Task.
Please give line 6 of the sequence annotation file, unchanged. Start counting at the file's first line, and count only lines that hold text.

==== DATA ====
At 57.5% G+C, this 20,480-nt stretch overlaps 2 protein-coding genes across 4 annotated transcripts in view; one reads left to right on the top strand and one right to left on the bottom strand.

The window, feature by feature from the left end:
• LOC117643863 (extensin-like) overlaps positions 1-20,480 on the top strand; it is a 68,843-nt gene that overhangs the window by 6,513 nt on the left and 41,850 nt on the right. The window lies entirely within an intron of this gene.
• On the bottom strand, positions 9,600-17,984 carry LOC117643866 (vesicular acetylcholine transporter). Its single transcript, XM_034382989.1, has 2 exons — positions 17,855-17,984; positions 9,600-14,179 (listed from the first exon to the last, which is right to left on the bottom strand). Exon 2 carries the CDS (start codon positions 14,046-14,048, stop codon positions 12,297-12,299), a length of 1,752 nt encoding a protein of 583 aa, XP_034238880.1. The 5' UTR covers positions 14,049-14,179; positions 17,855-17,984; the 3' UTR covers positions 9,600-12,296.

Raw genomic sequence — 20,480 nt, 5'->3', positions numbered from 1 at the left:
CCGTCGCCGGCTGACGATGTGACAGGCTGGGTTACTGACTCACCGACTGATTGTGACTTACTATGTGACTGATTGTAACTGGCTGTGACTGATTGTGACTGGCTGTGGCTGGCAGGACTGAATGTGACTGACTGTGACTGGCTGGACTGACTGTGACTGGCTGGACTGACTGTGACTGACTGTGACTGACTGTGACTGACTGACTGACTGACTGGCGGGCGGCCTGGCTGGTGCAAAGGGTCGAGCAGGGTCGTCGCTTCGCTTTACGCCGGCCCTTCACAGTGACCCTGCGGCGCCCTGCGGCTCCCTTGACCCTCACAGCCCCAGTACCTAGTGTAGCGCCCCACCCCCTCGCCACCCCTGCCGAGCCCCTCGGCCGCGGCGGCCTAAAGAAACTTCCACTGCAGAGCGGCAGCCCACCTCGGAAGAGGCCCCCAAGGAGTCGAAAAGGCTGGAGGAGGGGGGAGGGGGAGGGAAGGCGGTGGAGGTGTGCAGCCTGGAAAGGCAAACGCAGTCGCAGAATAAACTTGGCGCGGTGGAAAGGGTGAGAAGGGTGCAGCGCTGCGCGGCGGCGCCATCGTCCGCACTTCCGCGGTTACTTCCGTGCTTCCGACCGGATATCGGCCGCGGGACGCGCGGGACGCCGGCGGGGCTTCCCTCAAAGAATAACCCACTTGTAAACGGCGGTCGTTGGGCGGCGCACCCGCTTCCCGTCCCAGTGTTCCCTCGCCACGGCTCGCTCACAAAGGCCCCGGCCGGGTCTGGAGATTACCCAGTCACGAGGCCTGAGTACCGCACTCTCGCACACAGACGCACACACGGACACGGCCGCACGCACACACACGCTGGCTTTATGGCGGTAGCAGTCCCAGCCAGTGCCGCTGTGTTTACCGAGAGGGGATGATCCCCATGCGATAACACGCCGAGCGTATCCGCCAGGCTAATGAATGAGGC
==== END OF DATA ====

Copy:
CCGTCGCCGGCTGACGATGTGACAGGCTGGGTTACTGACTCACCGACTGATTGTGACTTACTATGTGACTGATTGTAACTGGCTGTGACTGATTGTGACTGGCTGTGGCTGGCAGGACTGAATGTGACTGACTGTGACTGGCTGGACTGACTGTGACTGGCTGGACTGACTGTGACTGACTGTGACTGACTGTGACTGACTGACTGACTGACTGGCGGGCGGCCTGGCTGGTGCAAAGGGTCGAGCAGGGTCGTCGCTTCGCTTTACGCCGGCCCTTCACAGTGACCCTGCGGCGCCCTGCGGCTCCCTTGACCCTCACAGCCCCAGTACCTAGTGTAGCGCCCCACCCCCTCGCCACCCCTGCCGAGCCCCTCGGCCGCGGCGGCCTAAAGAAACTTCCACTGCAGAGCGGCAGCCCACCTCGGAAGAGGCCCCCAAGGAGTCGAAAAGGCTGGAGGAGGGGGGAGGGGGAGGGAAGGCGGTGGAGGTGTGCAGCCTGGAAAGGCAAACGCAGTCGCAGAATAAACTTGGCGCGGTGGAAAGGGTGAGAAGGGTGCAGCGCTGCGCGGCGGCGCCATCGTCCGCACTTCCGCGGTTACTTCCGTGCTTCCGACCGGATATCGGCCGCGGGACGCGCGGGACGCCGGCGGGGCTTCCCTCAAAGAATAACCCACTTGTAAACGGCGGTCGTTGGGCGGCGCACCCGCTTCCCGTCCCAGTGTTCCCTCGCCACGGCTCGCTCACAAAGGCCCCGGCCGGGTCTGGAGATTACCCAGTCACGAGGCCTGAGTACCGCACTCTCGCACACAGACGCACACACGGACACGGCCGCACGCACACACACGCTGGCTTTATGGCGGTAGCAGTCCCAGCCAGTGCCGCTGTGTTTACCGAGAGGGGATGATCCCCATGCGATAACACGCCGAGCGTATCCGCCAGGCTAATGAATGAGGC